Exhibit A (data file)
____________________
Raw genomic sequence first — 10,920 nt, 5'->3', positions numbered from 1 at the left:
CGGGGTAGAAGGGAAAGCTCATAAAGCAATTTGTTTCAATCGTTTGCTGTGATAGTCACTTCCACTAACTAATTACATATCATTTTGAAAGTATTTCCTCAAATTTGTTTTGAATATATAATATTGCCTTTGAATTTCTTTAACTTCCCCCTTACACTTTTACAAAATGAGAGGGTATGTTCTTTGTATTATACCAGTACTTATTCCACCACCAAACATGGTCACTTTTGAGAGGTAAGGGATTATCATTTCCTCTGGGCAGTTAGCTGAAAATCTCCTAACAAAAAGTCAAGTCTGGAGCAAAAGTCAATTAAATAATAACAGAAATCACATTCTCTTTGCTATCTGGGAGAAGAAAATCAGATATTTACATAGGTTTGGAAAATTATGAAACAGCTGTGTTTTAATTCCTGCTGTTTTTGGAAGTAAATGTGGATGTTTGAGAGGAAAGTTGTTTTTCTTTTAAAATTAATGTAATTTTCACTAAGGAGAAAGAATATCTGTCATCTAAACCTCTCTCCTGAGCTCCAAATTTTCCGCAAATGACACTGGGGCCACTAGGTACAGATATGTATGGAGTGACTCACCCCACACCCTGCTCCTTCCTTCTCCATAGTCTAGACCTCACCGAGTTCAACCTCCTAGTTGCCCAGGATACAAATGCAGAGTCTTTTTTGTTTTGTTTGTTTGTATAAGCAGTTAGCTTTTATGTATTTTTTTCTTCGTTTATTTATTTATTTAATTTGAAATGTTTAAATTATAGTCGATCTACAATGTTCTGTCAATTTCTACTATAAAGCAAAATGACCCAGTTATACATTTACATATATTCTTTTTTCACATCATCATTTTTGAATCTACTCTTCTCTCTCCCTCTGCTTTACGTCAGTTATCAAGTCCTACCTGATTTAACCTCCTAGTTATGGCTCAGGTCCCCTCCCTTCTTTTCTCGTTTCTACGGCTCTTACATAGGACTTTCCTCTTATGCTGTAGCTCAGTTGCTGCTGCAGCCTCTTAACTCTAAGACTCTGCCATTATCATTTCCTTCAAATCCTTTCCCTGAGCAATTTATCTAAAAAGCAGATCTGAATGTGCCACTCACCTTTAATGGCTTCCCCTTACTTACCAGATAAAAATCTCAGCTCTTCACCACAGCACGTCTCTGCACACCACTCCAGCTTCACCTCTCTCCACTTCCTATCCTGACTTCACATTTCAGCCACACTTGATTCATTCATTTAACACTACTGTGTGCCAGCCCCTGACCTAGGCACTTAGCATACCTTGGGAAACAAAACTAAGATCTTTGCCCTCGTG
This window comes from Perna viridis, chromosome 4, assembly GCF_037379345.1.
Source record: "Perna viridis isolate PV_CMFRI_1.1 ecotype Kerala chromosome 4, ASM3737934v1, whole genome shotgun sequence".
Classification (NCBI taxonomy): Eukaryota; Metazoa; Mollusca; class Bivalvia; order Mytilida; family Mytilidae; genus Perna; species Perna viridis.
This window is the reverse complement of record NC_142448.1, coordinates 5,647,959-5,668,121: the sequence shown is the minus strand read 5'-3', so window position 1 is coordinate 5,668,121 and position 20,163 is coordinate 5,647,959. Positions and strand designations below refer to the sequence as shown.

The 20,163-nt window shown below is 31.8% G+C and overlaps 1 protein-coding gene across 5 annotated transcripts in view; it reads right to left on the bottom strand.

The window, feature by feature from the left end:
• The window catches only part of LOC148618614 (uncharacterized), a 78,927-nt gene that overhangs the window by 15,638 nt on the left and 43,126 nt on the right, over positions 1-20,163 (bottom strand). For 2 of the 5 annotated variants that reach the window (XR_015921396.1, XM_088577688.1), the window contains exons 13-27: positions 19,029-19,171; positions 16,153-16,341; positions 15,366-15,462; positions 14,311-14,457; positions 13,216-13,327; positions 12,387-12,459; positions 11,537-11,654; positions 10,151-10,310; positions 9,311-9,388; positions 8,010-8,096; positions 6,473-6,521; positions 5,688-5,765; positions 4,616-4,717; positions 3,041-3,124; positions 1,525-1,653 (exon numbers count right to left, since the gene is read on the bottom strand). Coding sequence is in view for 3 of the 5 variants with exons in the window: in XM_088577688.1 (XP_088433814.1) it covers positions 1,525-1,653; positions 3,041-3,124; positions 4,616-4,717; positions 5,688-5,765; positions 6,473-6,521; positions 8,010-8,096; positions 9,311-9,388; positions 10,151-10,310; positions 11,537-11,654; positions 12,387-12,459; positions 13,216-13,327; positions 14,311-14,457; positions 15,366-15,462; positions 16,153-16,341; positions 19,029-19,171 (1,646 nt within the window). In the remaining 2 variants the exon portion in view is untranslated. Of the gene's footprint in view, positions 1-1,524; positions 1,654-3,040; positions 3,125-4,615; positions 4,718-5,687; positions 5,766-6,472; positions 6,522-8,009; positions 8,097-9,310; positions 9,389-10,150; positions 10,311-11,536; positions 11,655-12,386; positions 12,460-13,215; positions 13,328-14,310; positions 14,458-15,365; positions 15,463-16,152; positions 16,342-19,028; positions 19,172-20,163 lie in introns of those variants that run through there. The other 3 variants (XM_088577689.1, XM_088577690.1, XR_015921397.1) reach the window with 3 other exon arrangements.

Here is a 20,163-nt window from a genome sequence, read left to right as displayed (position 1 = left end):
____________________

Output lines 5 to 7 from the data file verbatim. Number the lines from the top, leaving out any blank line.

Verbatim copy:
Classification (NCBI taxonomy): Eukaryota; Metazoa; Mollusca; class Bivalvia; order Mytilida; family Mytilidae; genus Perna; species Perna viridis.
This window is the reverse complement of record NC_142448.1, coordinates 5,647,959-5,668,121: the sequence shown is the minus strand read 5'-3', so window position 1 is coordinate 5,668,121 and position 20,163 is coordinate 5,647,959. Positions and strand designations below refer to the sequence as shown.

The 20,163-nt window shown below is 31.8% G+C and overlaps 1 protein-coding gene across 5 annotated transcripts in view; it reads right to left on the bottom strand.